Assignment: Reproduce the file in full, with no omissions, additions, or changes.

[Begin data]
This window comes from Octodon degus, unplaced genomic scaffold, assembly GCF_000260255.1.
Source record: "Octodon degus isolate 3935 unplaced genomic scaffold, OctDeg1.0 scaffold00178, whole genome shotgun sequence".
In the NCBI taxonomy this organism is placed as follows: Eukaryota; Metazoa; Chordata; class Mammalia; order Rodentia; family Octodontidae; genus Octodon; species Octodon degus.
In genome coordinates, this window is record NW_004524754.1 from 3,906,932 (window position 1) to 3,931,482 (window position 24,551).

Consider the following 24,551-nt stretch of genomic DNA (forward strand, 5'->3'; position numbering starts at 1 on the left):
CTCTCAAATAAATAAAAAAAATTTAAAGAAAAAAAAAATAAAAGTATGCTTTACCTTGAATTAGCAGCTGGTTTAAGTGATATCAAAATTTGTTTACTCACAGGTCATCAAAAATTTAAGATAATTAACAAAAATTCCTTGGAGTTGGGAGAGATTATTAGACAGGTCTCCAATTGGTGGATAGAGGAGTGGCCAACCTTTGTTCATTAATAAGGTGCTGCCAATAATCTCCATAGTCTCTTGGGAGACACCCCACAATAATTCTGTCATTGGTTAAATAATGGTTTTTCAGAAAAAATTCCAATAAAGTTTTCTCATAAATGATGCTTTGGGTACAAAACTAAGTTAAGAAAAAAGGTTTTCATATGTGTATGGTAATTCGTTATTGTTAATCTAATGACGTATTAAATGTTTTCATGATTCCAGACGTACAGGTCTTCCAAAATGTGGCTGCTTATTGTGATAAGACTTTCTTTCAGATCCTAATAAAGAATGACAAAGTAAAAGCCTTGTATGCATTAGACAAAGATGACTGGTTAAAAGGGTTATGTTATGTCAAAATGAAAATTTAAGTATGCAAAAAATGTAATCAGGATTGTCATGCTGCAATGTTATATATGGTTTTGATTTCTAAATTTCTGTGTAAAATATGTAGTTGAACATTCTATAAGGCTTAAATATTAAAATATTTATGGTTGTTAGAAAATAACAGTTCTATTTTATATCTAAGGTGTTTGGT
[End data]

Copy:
This window comes from Octodon degus, unplaced genomic scaffold, assembly GCF_000260255.1.
Source record: "Octodon degus isolate 3935 unplaced genomic scaffold, OctDeg1.0 scaffold00178, whole genome shotgun sequence".
In the NCBI taxonomy this organism is placed as follows: Eukaryota; Metazoa; Chordata; class Mammalia; order Rodentia; family Octodontidae; genus Octodon; species Octodon degus.
In genome coordinates, this window is record NW_004524754.1 from 3,906,932 (window position 1) to 3,931,482 (window position 24,551).

Consider the following 24,551-nt stretch of genomic DNA (forward strand, 5'->3'; position numbering starts at 1 on the left):
CTCTCAAATAAATAAAAAAAATTTAAAGAAAAAAAAAATAAAAGTATGCTTTACCTTGAATTAGCAGCTGGTTTAAGTGATATCAAAATTTGTTTACTCACAGGTCATCAAAAATTTAAGATAATTAACAAAAATTCCTTGGAGTTGGGAGAGATTATTAGACAGGTCTCCAATTGGTGGATAGAGGAGTGGCCAACCTTTGTTCATTAATAAGGTGCTGCCAATAATCTCCATAGTCTCTTGGGAGACACCCCACAATAATTCTGTCATTGGTTAAATAATGGTTTTTCAGAAAAAATTCCAATAAAGTTTTCTCATAAATGATGCTTTGGGTACAAAACTAAGTTAAGAAAAAAGGTTTTCATATGTGTATGGTAATTCGTTATTGTTAATCTAATGACGTATTAAATGTTTTCATGATTCCAGACGTACAGGTCTTCCAAAATGTGGCTGCTTATTGTGATAAGACTTTCTTTCAGATCCTAATAAAGAATGACAAAGTAAAAGCCTTGTATGCATTAGACAAAGATGACTGGTTAAAAGGGTTATGTTATGTCAAAATGAAAATTTAAGTATGCAAAAAATGTAATCAGGATTGTCATGCTGCAATGTTATATATGGTTTTGATTTCTAAATTTCTGTGTAAAATATGTAGTTGAACATTCTATAAGGCTTAAATATTAAAATATTTATGGTTGTTAGAAAATAACAGTTCTATTTTATATCTAAGGTGTTTGGT